Councilmember Joan Bloom: Why I Oppose the Harbor Square Master Plan

"Why does one generation have the right to deface this gift for countless future generations, just to deal with a current downturn in the economy?"

I love Edmonds. I love the way the sun dips below the clouds as it sets after a long overcast day. I love the rainbows that appear when the sun pops from behind a cloud while it's raining.

I love that my children were raised here. I love that I know so many people who live and work here. I love that I am in a position to be one of the stewards of our city's future.

I also love the views of the water and mountains as I walk down Main or Dayton. I love thinking about how our views and gorgeous setting could be the key to the future of Edmonds, the key to figuring out how we can draw more people here to enjoy its beauty while taking advantage of our shops, restaurants and services.

At the council meeting of Dec. 4, fellow citizens were not talking about the excitement of the views, our environment and our setting. They were talking about a proposal that would capture views for the profit and benefit of a few—the Port's Harbor Square Master Plan that includes mixed use, residential and retail in buildings as high as 55 feet.

Think about that for a minute.

We were discussing how a few could profit—with a debatable economic benefit to Edmonds—from a project that is projected to be in place decades from now, and only after thousands of city staff, legal, and council hours (paid for by the citizens of Edmonds) have been expended reviewing the thousands of pages of studies, reports, legal documents, proposals, applications and whatnot.

This Master Plan would determine how the Harbor Square properties would look, not just 20 or so years from now, but decades into the future. Our gorgeous setting is a gift of nature.

Why does one  generation have the right to deface this gift for countless future generations, just to deal with a current downturn in the economy? What kind of stewardship is that? And it isn't even practical, because the considerable construction period would hurt our local businesses, while the possible (but in no way guaranteed) benefits are a long way off.

Responding to our current financial crisis with this plan is akin to responding to a 911 call by introducing the possibility of a new fire or police station.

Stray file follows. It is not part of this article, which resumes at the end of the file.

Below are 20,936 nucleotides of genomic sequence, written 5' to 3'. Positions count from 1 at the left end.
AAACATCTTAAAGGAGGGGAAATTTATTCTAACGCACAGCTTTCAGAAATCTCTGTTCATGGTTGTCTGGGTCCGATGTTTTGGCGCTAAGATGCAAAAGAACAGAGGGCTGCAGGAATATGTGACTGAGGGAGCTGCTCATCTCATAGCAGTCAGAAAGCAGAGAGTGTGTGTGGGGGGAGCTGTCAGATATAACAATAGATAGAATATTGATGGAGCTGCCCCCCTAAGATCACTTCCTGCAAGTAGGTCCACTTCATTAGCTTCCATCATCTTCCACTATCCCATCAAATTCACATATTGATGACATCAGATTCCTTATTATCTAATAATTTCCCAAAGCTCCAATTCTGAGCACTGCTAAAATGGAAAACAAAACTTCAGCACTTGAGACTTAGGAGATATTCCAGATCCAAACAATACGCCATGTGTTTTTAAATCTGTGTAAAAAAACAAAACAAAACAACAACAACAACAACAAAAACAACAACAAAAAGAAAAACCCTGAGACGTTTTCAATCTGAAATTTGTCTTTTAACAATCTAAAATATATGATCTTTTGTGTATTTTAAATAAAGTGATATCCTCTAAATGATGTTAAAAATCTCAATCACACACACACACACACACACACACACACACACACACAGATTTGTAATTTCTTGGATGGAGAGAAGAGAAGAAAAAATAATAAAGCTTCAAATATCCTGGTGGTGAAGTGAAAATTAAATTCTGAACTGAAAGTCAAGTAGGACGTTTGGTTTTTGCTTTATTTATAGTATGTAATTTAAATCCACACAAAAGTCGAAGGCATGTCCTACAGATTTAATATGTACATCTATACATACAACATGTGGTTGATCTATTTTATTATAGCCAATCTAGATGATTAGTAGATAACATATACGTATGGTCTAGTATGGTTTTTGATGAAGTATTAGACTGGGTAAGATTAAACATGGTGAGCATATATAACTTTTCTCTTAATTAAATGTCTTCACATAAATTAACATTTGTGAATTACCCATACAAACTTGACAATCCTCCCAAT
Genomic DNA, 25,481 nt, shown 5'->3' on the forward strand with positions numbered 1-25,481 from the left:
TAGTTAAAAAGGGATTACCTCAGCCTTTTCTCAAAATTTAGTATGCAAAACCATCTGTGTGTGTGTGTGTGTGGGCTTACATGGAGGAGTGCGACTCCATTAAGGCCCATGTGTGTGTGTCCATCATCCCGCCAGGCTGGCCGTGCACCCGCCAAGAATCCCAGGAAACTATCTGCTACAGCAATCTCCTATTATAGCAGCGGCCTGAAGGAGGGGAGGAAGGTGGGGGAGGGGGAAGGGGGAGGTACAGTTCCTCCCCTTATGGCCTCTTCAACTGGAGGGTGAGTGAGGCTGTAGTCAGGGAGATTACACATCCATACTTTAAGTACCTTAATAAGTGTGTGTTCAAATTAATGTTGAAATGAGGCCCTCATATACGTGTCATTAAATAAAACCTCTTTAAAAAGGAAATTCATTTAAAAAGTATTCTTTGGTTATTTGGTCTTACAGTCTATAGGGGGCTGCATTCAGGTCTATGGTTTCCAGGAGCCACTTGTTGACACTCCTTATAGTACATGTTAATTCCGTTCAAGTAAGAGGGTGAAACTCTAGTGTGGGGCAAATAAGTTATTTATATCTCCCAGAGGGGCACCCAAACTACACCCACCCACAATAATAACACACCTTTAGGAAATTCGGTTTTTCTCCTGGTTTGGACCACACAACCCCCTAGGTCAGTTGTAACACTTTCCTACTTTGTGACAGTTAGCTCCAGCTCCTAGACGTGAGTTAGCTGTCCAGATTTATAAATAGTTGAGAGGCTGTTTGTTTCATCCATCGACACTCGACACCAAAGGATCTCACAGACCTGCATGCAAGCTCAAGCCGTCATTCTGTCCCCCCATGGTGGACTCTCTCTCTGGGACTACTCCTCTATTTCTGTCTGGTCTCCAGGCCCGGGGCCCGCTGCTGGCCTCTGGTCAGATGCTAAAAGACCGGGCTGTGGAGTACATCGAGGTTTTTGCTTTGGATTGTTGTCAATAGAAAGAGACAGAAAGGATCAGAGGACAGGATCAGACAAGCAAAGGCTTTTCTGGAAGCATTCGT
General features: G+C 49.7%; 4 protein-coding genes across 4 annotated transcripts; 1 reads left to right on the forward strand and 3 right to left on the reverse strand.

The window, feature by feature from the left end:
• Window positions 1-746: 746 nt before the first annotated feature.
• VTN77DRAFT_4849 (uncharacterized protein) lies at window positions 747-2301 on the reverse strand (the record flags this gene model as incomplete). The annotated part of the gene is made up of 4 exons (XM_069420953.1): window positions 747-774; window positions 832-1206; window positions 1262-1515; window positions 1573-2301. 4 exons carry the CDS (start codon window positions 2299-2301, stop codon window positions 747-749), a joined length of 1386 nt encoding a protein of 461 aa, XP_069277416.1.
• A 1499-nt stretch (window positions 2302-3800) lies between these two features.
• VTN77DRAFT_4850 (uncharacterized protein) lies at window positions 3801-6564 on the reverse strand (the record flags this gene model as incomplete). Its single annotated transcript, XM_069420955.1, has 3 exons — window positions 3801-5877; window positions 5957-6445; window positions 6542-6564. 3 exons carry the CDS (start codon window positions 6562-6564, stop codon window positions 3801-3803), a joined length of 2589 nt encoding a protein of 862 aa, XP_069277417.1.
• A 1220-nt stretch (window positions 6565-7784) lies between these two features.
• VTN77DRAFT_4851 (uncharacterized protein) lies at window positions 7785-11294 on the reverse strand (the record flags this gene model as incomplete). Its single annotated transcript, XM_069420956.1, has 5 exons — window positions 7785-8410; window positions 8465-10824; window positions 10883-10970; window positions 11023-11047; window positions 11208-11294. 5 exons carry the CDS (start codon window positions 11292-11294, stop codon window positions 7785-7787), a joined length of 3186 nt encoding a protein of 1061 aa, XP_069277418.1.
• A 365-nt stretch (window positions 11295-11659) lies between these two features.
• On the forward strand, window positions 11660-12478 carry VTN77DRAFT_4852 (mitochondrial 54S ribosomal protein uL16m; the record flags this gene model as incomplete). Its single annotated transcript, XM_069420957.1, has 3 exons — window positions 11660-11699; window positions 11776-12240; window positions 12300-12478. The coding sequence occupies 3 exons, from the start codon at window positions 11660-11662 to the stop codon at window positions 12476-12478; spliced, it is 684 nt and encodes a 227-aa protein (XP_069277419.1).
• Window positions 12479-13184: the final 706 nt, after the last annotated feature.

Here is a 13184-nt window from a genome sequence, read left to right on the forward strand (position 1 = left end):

And why are we even considering a plan that raises height limits near the waterfront—a consideration that has been turned down by Edmonds voters countless times?

The downtown is our heart. The waterfront is our future.

The only reasonable way to guide the future is to take responsibility for what we can accomplish in the near term. That begins with discussions of what we want and will support now. Together, we can develop plans for the short term and, done right, the short term begets the long term. 

Port director Bob McChesney was gracious enough to give me a tour of the Harbor Square properties. The entire second floors of two of the buildings are vacant. Mr. McChesney explained that an investment of perhaps a few hundred-thousand dollars would be required for the Port to upgrade these buildings to attract additional tenants.

With our fiber-optics access, we could attract tech, engineering, environmental research, and/or consulting businesses. Or perhaps an artists' cooperative, with studios for rent, on one of the floors. There are many possibilities.

I'm confused why Mr. McChesney and other Port officials have shown an unwillingness to consider anything other than a mega-project fraught with obstacles and uncertainties.

The approval process will be lengthy, while reaching the end point of the Port's proposal includes the assumption that there will be no obstructing appeals or lawsuits—a naive assumption considering our city's recent history.

Finally, the Comprehensive Plan (Comp Plan) change would move decision from council to court. Proponents are contending that changing the Comp Plan to include the Harbor Square Master Plan is about giving more choice.

They suggest we can include residential and increased heights at Harbor Square in our Comp Plan and then negotiate heights with the applicant through a development agreement. However, everything incorporated into the Comp Plan is no longer under the control of the Council (legislative body) because the applicant can challenge restrictions through appeal(s) to the court (judicial body).